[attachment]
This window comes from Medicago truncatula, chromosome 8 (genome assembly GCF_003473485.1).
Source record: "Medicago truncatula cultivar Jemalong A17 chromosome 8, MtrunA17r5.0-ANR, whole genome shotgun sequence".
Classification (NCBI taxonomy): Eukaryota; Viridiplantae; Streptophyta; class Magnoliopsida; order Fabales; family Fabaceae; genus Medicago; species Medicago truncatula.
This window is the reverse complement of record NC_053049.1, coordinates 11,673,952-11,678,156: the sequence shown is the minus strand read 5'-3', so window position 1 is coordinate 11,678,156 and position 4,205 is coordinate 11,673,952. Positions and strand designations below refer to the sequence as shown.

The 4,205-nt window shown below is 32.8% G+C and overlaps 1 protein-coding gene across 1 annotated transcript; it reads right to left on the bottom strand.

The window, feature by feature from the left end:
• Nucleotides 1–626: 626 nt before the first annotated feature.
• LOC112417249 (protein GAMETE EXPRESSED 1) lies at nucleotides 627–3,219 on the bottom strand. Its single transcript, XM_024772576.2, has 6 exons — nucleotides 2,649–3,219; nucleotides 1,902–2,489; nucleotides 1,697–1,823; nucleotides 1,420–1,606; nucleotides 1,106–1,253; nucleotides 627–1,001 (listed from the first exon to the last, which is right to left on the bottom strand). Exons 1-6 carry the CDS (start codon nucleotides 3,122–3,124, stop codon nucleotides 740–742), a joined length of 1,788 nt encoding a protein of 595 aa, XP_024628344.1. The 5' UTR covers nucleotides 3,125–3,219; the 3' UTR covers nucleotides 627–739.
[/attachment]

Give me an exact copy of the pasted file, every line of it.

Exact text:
This window comes from Medicago truncatula, chromosome 8 (genome assembly GCF_003473485.1).
Source record: "Medicago truncatula cultivar Jemalong A17 chromosome 8, MtrunA17r5.0-ANR, whole genome shotgun sequence".
Classification (NCBI taxonomy): Eukaryota; Viridiplantae; Streptophyta; class Magnoliopsida; order Fabales; family Fabaceae; genus Medicago; species Medicago truncatula.
This window is the reverse complement of record NC_053049.1, coordinates 11,673,952-11,678,156: the sequence shown is the minus strand read 5'-3', so window position 1 is coordinate 11,678,156 and position 4,205 is coordinate 11,673,952. Positions and strand designations below refer to the sequence as shown.

The 4,205-nt window shown below is 32.8% G+C and overlaps 1 protein-coding gene across 1 annotated transcript; it reads right to left on the bottom strand.

The window, feature by feature from the left end:
• Nucleotides 1–626: 626 nt before the first annotated feature.
• LOC112417249 (protein GAMETE EXPRESSED 1) lies at nucleotides 627–3,219 on the bottom strand. Its single transcript, XM_024772576.2, has 6 exons — nucleotides 2,649–3,219; nucleotides 1,902–2,489; nucleotides 1,697–1,823; nucleotides 1,420–1,606; nucleotides 1,106–1,253; nucleotides 627–1,001 (listed from the first exon to the last, which is right to left on the bottom strand). Exons 1-6 carry the CDS (start codon nucleotides 3,122–3,124, stop codon nucleotides 740–742), a joined length of 1,788 nt encoding a protein of 595 aa, XP_024628344.1. The 5' UTR covers nucleotides 3,125–3,219; the 3' UTR covers nucleotides 627–739.